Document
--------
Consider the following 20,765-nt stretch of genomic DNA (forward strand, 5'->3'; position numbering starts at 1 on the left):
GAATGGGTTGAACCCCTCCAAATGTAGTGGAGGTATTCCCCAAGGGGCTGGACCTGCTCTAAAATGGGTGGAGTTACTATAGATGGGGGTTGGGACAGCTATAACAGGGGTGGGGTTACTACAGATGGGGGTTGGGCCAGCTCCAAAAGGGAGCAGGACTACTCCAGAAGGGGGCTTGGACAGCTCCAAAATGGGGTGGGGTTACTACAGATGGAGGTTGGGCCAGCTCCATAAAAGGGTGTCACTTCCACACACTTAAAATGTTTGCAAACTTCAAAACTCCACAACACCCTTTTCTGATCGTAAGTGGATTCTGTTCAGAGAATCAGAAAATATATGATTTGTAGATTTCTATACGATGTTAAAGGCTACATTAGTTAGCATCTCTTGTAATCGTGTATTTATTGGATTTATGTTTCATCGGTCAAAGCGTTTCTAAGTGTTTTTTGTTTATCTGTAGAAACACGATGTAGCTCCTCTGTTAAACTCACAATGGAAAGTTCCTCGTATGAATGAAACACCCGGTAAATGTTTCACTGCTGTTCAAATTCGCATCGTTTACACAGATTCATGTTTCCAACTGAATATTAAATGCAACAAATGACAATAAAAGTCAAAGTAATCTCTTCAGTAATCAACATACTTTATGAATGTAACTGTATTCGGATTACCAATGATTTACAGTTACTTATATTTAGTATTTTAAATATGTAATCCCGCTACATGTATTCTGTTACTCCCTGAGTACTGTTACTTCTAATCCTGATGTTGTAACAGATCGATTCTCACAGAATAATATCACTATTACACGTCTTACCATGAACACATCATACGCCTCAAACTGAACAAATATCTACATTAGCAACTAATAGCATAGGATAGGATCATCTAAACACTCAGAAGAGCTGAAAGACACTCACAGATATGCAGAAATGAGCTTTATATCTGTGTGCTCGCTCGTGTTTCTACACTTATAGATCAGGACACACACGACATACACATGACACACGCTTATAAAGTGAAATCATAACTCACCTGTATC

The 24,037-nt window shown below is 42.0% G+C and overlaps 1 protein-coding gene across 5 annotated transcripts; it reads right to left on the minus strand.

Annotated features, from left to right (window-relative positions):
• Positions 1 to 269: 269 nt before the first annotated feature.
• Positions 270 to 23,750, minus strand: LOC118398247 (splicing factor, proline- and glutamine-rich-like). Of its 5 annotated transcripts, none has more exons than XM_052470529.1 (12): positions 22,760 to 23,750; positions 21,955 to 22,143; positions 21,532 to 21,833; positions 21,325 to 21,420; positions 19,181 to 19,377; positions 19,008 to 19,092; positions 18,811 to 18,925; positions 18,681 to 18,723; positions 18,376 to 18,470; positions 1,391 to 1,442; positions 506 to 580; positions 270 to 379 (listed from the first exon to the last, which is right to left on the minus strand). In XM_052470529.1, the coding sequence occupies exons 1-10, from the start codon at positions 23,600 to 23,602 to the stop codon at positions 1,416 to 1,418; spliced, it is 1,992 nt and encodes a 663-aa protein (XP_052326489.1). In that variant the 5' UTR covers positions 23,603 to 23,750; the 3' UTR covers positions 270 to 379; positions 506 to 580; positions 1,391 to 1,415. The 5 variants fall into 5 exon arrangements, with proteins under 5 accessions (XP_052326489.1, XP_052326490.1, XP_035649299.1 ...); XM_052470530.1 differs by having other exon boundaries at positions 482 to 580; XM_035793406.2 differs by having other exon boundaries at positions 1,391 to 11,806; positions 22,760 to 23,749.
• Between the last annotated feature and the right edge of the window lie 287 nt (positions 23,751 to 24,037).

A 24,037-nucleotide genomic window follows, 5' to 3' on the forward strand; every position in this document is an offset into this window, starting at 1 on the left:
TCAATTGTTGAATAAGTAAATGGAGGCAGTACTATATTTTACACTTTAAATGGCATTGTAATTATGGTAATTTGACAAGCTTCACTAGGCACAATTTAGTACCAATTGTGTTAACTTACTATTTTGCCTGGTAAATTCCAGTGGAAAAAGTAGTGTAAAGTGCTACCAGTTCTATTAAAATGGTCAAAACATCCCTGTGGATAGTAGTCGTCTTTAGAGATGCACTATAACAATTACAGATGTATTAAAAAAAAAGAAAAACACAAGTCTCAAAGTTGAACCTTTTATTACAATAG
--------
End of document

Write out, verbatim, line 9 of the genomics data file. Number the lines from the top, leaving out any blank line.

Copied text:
TCAATTGTTGAATAAGTAAATGGAGGCAGTACTATATTTTACACTTTAAATGGCATTGTAATTATGGTAATTTGACAAGCTTCACTAGGCACAATTTAGTACCAATTGTGTTAACTTACTATTTTGCCTGGTAAATTCCAGTGGAAAAAGTAGTGTAAAGTGCTACCAGTTCTATTAAAATGGTCAAAACATCCCTGTGGATAGTAGTCGTCTTTAGAGATGCACTATAACAATTACAGATGTATTAAAAAAAAAGAAAAACACAAGTCTCAAAGTTGAACCTTTTATTACAATAG